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Brownlee v. Chapman

United States District Court, E.D. Michigan, Southern Division

October 25, 2019

DENNIS E. BROWNLEE, Petitioner,
v.
WILLIS CHAPMAN, Warden[1], Respondent.

          OPINION AND ORDER (1) DENYING PETITION FOR WRIT OF HABEAS CORPUS, (2) DISMISSING MOTION TO PROCEED IN FORMA PAUPERIS FOR APPOINTMENT OF COUNSEL, (3) DENYING CERTIFICATE OF APPEALABILITY, AND (4) DENYING PERMISSION TO APPEAL IN FORMA PAUPERIS

          Paul D. Borman, United States District Judge.

         This is a habeas case filed by a Michigan prisoner under 28 U.S.C. § 2254. Petitioner Dennis E. Brownlee was convicted after he pled no contest in the Oakland Circuit Court to two counts of kidnapping, one count of unarmed robbery, two counts of resisting a police officer, one count of assault with a dangerous weapon, and to being a fourth-time habitual felony offender. Petitioner was sentenced to a string of concurrent terms of imprisonment, the longest of which is 225 to 480 months for his kidnapping convictions.

         The petition claims that Petitioner's plea was involuntarily entered when his attorneys erroneously informed him that his mental status related defenses would be preserved for appeal despite his no contest plea. The Court will deny the petition because the claim lacks merit. The Court will also deny Petitioner's Motion to Proceed In Forma Pauperis for Appointment of Counsel (ECF No. 12) as moot. Finally, the Court will deny Petitioner a certificate of appealability and deny permission to appeal in forma pauperis.

         I. Background

         On the morning trial was set to commence the parties discussed the status of plea negotiations. The prosecutor stated that Petitioner faced a mandatory minimum 25-year sentence if he was convicted as a fourth-time habitual felony offender. (ECF No. 9-8, PgID 170.) The prosecutor indicated that the state had offered a plea deal to Petitioner whereby he would plead guilty to the charged offenses, but the mandatory minimum term would be dismissed along with the possibility of consecutive sentencing. The prosecutor further agreed to a minimum term of 225 months. (Id. at PgID 170-71.)

         Petitioner then addressed the court at length and stated that he was suffering from mental illness at the time of the crimes, and he complained that his defense attorneys did not adequately explore a defense on those grounds. (Id. at PgID 173-75.) The trial court responded that it had not observed anything during the proceedings that would call into question the performance of his counsel or that Petitioner had a viable insanity defense that required an evaluation at the Forensic Center. (Id.)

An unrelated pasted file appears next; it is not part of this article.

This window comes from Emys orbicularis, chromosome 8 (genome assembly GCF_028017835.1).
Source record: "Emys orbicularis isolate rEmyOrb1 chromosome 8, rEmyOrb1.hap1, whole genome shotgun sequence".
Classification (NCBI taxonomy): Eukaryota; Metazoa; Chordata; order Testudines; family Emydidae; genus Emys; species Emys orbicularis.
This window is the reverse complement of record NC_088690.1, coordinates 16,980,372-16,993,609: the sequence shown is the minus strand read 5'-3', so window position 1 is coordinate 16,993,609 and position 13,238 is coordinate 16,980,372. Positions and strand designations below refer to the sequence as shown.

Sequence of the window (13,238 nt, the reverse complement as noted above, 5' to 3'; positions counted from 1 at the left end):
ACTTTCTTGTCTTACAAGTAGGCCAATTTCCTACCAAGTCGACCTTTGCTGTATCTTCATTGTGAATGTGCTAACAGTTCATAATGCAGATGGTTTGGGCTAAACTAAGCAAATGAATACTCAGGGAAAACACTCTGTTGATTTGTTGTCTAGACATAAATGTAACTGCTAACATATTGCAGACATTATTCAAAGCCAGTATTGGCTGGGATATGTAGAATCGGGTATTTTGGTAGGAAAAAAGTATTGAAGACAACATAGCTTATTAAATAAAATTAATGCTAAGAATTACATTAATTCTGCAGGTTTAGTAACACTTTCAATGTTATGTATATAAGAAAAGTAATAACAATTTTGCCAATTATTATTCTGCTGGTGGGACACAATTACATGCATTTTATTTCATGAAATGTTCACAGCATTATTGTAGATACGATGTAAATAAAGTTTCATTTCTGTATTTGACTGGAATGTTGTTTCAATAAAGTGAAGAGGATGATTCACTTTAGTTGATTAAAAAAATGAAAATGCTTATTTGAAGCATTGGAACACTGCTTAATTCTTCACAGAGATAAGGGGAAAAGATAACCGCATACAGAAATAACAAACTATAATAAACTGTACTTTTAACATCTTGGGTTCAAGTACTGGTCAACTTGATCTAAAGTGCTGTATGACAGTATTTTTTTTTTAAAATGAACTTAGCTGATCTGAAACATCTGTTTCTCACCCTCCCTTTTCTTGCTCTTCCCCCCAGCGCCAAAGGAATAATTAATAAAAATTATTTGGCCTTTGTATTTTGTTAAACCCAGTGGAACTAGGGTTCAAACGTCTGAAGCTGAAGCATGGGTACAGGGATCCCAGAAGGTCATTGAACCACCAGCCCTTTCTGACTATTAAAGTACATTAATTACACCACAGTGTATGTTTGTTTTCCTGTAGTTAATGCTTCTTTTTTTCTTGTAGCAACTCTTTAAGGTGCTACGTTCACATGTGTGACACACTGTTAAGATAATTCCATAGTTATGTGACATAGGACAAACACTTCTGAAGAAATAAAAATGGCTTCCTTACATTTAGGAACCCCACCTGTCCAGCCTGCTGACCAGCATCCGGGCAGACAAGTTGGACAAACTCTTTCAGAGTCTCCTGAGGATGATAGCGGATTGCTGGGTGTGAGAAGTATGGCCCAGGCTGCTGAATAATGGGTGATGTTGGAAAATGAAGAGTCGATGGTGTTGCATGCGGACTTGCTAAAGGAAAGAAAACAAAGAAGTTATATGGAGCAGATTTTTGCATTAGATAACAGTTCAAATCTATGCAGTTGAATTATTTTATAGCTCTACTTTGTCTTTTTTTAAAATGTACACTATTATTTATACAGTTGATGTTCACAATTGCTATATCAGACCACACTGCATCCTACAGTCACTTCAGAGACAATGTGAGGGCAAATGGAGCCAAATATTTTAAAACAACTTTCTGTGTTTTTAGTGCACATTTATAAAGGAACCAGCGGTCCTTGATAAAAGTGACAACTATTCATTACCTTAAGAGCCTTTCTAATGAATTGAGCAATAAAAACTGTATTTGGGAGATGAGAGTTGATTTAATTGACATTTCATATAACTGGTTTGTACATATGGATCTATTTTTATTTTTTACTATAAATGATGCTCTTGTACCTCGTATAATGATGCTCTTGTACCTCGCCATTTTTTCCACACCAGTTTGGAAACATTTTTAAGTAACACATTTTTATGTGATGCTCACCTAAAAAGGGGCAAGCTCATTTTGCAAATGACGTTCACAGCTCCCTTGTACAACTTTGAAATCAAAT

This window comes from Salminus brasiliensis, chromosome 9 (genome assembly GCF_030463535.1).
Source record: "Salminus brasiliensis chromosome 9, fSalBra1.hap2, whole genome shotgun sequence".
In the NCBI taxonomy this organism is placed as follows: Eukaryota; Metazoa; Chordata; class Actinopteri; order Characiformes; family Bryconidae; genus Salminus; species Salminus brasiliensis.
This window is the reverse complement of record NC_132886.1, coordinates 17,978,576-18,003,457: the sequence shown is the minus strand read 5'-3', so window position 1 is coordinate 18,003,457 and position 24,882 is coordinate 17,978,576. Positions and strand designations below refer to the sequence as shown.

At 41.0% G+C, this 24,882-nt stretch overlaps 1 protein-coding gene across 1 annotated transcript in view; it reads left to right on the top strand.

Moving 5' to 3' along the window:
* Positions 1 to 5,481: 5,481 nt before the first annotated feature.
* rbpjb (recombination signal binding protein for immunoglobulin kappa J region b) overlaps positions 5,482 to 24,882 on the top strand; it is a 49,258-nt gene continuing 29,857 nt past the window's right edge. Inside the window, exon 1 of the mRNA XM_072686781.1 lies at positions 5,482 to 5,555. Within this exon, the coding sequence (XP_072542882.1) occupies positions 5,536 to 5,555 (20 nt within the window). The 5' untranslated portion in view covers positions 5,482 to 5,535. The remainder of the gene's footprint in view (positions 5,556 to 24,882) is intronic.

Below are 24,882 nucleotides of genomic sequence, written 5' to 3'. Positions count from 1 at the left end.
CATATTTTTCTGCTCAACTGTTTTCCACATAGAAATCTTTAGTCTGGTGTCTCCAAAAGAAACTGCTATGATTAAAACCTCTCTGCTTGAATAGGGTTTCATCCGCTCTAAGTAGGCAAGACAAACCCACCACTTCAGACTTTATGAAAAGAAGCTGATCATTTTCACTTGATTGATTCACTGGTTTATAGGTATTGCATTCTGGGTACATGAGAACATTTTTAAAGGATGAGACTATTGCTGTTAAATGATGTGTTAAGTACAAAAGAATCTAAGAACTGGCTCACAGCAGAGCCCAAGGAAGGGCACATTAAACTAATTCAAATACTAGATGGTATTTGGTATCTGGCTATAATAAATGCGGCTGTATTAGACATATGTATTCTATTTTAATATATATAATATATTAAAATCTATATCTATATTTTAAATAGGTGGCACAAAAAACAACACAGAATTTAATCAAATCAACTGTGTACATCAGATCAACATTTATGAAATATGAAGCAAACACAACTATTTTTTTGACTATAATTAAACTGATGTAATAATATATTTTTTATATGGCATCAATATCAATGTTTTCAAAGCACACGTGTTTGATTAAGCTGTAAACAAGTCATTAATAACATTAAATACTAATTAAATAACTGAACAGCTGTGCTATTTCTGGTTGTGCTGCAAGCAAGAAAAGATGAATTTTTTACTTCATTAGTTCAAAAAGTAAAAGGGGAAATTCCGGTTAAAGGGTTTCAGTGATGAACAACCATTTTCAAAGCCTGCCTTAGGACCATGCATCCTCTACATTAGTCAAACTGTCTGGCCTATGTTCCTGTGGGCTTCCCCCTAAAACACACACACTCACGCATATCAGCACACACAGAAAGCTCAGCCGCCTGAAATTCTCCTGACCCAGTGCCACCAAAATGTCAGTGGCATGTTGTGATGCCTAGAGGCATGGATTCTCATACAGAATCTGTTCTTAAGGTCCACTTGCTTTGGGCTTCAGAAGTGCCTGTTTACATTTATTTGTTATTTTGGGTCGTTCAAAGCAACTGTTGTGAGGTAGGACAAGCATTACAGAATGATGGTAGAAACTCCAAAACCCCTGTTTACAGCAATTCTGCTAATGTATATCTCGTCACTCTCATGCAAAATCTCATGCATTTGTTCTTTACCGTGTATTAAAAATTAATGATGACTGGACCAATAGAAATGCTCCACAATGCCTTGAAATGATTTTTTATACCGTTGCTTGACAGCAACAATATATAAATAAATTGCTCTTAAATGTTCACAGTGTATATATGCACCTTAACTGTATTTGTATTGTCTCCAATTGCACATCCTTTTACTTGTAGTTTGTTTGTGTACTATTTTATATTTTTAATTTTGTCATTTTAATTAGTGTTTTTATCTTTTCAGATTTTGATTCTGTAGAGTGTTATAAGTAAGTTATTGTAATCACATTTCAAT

The court informed Petitioner once again of the terms of the plea offer, stating:

That's the offer that's on the table. It is entirely up to you whether you choose to accept that offer or whether you go to trial. And I want to give you the assurance that as a judge for twenty years I have never ever punished anyone for their decision to go to trial. That's your decision and your decision alone.

(Id. at PgID 179.)

         Petitioner responded, “I'll accept the plea.” (Id.)

         The trial court then placed Petitioner under oath. Petitioner was informed of the rights he would be waiving by entering his no contest plea, including the right to a trial of any kind. (Id. at PgID 180.) Petitioner denied the existence of any additional promises that were not placed on the record. (Id.) The trial court informed Petitioner, “You also understand that a plea of no contest is a waiver of your right to appeal your conviction and sentence by right and you can only appeal if the Court of Appeals agrees to hear your case?” (Id.) Petitioner indicated his understanding. (Id.) At no point during the colloquy did Petitioner indicate his understanding that he would be preserving the ability to raise his mental status defense on appeal.

         At sentencing, the trial court noted the benefit Petitioner received under the terms of the plea agreement in avoiding the 25-year mandatory minimum sentence and the possibility of consecutive terms. (ECF No. 9-9, at PgID 195-96.) The court then sentenced Petitioner as indicated above. (Id. at PgID 196-97.)

         Petitioner was subsequently appointed appellate counsel who filed a motion to withdraw the plea. Petitioner argued that his trial counsel, Sanford, failed to inform him that his plea would have the effect of waiving any claim on appeal that his mental illness provided a defense to the charges. He also alleged that another attorney, Taylor, met with him and Sanford at the jail, and Taylor erroneously told him that a no contest plea is a conditional plea that allowed him to assert defenses to the charges on appeal. (ECF No. 9-14, PgID 318-21.)

         The trial court held an evidentiary hearing on the motion, at which the two defense attorneys and Petitioner testified. Sanford testified that she advised Petitioner that by entering a plea he would “not have an automatic right to appeal, ” and that any appeal would be by leave and not by right. (ECF No. 9-11, at PgID 227.) The prosecutor asked Sanford whether Petitioner asked her about his ability to continue pursuing his defense after entering a no contest plea, and she said that he did not. (Id. at PgID 238.) Sanford denied that Petitioner's “reason for pleading [no contest] was that he knew he could still follow through and appeal these issues that had been discussed before[.]” (Id.) Sanford testified that she was familiar with conditional ...


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